Oh Katie, I’m so sorry you had a bad ending to the session. It really hurts when the one we hold dearest can’t see past their perceptions and at least give it a chance. But in your wife’s defense she thought she married a “whole” man and she feels completely betrayed. If your wife had come to you and said she wanted to start taking testosterone, dress like a guy, and get a prothtesis, how would you react?

      I read an article on Medium recently that pointed out we have to own that betrayal and recognize what it does to our SOs. That doesn’t mean we heap self-guilt or negative thoughts on ourselves, but we can’t just say they need to adapt to us, or say it’s their problem. Letting them know how much we hate doing that and trying to put yourself in their place can go a long way towards a real dialog.

      If she won’t go to couple’s counseling (if that’s what you both want to save the marriage) then you are forced to choose, unfortunately. My wife and I are still married and talking with a therapist, and we’ve had some brutal conversation about first my CD-ing then my need to transition.

      She is making plans to move to her own place to reset (a lot of it has nothing to do with my reveal). I don’t know if we will get back together, stay separated, or divorce. Whatever is best for her (other than me not transitioning) I want to do for her benefit. Hang in there and don’t let initial anguish cause either of you to do anything rash. I hope you can both find what you need – even if it isn’t what you both want!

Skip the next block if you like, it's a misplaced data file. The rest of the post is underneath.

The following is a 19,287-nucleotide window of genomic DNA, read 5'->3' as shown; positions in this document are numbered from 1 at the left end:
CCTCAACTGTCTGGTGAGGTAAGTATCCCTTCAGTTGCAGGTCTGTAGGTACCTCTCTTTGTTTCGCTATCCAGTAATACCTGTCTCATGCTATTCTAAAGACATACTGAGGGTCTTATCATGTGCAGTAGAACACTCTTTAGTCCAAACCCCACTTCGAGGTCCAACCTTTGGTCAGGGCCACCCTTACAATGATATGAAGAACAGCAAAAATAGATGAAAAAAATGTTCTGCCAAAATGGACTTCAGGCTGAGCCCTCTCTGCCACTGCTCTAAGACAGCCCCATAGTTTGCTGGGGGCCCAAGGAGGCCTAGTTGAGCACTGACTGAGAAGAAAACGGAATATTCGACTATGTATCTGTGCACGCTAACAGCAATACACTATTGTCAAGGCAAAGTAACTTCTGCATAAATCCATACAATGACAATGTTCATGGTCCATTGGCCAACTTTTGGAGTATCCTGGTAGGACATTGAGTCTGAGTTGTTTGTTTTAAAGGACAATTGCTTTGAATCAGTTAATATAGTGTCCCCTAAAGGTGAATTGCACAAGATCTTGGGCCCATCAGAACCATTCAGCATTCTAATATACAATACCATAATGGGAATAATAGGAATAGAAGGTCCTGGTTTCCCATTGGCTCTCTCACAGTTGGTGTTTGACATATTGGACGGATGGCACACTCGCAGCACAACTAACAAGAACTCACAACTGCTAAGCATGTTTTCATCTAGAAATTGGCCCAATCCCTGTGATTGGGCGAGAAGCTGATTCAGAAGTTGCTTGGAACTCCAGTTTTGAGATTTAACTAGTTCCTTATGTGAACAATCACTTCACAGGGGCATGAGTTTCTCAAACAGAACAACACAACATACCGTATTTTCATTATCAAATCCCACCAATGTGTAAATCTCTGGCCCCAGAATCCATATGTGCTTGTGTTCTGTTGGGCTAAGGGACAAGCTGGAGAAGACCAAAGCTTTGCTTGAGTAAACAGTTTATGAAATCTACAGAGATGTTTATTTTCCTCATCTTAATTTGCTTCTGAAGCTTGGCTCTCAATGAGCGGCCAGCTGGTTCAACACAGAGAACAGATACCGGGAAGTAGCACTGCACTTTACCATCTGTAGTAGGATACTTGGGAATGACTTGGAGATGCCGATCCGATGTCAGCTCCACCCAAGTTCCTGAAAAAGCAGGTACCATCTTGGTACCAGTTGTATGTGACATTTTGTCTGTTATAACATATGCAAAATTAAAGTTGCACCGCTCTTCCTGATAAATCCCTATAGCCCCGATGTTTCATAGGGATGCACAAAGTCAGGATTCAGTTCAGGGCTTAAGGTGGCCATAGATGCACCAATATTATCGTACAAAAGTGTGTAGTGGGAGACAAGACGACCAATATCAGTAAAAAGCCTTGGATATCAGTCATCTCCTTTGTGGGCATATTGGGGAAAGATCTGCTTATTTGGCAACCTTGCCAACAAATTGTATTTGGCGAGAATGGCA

Hugs,

      Brie

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      • #130592
        Katie Time
        SILVER

        Hi Brie, you’re right on all accounts, and I understand her point of view. I just wish she could have turned out to be a more accepting person. Right now she is not willing to do any counseling, either alone or together. Like my counselor said though, she has enjoyed the way I’ve been throughout our marriage. A somewhat feminine man. I’m still hopeful that she may come around. But the realist in me doubts it. Hugs Katie

        2 users thanked author for this post.
        • #132117

          Hi Brie, My wife sounds like yours (in fact, I think you were the one who I asked if you were married to my wife on CDH because they sounded so much alike, I used the name Kristen Smithly on CDH). My wife actually called me “her feminine man” fairly early in our marriage. I told her I was a crossdresser when we first started dating and it was not really a sexual thing, more of need I had. I haven’t really hid it from her much. She once asked if she was going to come from work one evening and find me in a dress. I said no, but I was thinking “No way, it would be an evening gown!” I wasn’t even sure if anyone wore evening gowns anymore. Not even sure what one actually is. I kept my shut at “No”. As I am finally finding the true me, I realize this is probably not going to work for her.